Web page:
Vancouver Mayor Kennedy Stewart wants the city to temporarily assume direct authority over a park that’s been the site of an entrenched homeless camp.
Stewart said Tuesday that the Vancouver Park Board, which holds jurisdiction over Oppenheimer Park, is “not equipped to solve social problems.”
The move comes as the city continues to grapple with safety concerns about the encampment, which peaked after a shooting across the street from the park in July.
The city says it’s also seen at least 17 fires in the park since February, and Vancouver police say they won’t patrol the park in groups of fewer than four.
The mayor said the board does well at maintaining parks and operating services, but lacks the links to senior levels of government he said were needed to address the Oppenheimer issue.
WATCH: Deadline for clearing Vancouver’s Oppenheimer Park passes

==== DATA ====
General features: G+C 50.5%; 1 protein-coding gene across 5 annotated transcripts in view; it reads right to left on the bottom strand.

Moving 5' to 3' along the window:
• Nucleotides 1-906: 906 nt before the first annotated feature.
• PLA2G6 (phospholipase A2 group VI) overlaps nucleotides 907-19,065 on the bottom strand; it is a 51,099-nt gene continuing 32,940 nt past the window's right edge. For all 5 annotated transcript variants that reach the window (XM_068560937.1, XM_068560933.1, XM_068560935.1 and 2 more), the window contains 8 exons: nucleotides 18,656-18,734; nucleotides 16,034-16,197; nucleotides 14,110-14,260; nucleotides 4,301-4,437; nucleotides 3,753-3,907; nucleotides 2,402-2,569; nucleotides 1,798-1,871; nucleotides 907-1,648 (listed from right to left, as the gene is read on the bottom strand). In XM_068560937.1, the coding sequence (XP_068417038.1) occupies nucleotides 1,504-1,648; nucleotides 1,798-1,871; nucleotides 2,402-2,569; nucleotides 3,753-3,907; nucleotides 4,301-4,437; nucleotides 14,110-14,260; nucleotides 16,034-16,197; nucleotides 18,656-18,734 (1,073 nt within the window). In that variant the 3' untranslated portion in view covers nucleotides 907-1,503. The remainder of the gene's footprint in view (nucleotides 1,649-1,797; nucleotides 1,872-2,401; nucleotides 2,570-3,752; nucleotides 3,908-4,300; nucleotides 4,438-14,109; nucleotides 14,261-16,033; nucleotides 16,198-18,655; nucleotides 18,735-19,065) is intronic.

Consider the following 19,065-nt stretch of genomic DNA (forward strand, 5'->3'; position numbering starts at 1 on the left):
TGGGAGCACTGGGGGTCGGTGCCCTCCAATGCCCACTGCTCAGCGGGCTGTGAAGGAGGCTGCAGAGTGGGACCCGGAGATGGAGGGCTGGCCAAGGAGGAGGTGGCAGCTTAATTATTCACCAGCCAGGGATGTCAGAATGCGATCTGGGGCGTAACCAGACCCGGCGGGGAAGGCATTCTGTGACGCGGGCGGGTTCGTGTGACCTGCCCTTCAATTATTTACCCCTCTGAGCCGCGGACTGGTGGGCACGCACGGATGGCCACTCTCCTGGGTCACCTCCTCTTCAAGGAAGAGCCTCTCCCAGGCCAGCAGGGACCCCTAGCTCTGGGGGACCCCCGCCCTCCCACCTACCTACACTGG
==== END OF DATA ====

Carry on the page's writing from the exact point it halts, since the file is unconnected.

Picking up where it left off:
“I met with the prime minister on Friday, the chair of the park board did not meet with the prime minister on Friday,” said Stewart.
“That is the disadvantage of how when we have major social problems that erupt in parks, the park board is not resourced and they don’t have access to other levels of government in order to negotiate a full package or plan.”
Stewart added direct control of the park would allow him to come up with a “full plan” for Oppenheimer.
On Tuesday, Stewart said the holdouts may require “a little extra nudge” to move, but stopped short of saying the city would seek a court injunction.
Park board chair Stewart Mackinnon declined to comment on the mayor’s pitch, saying he would need to speak with staff and colleagues for input.
WATCH: Campers prepare to leave Oppenheimer park before final deadline
However, Non-Partisan Association (NPA) Park Commissioner John Coupar said Stewart’s initiative was surprising.
“Frankly, if you look along Hastings Street, I think the mayor has a lot of work to do there before he starts taking over parks,” said Coupar.
“It would take a two-thirds vote of council and park board for that to happen and I think that is highly unlikely.”
The city ordered tents and structures cleared from the park last month, and began moving campers into housing — but about 40 tents remain and dozens of people continue to live there.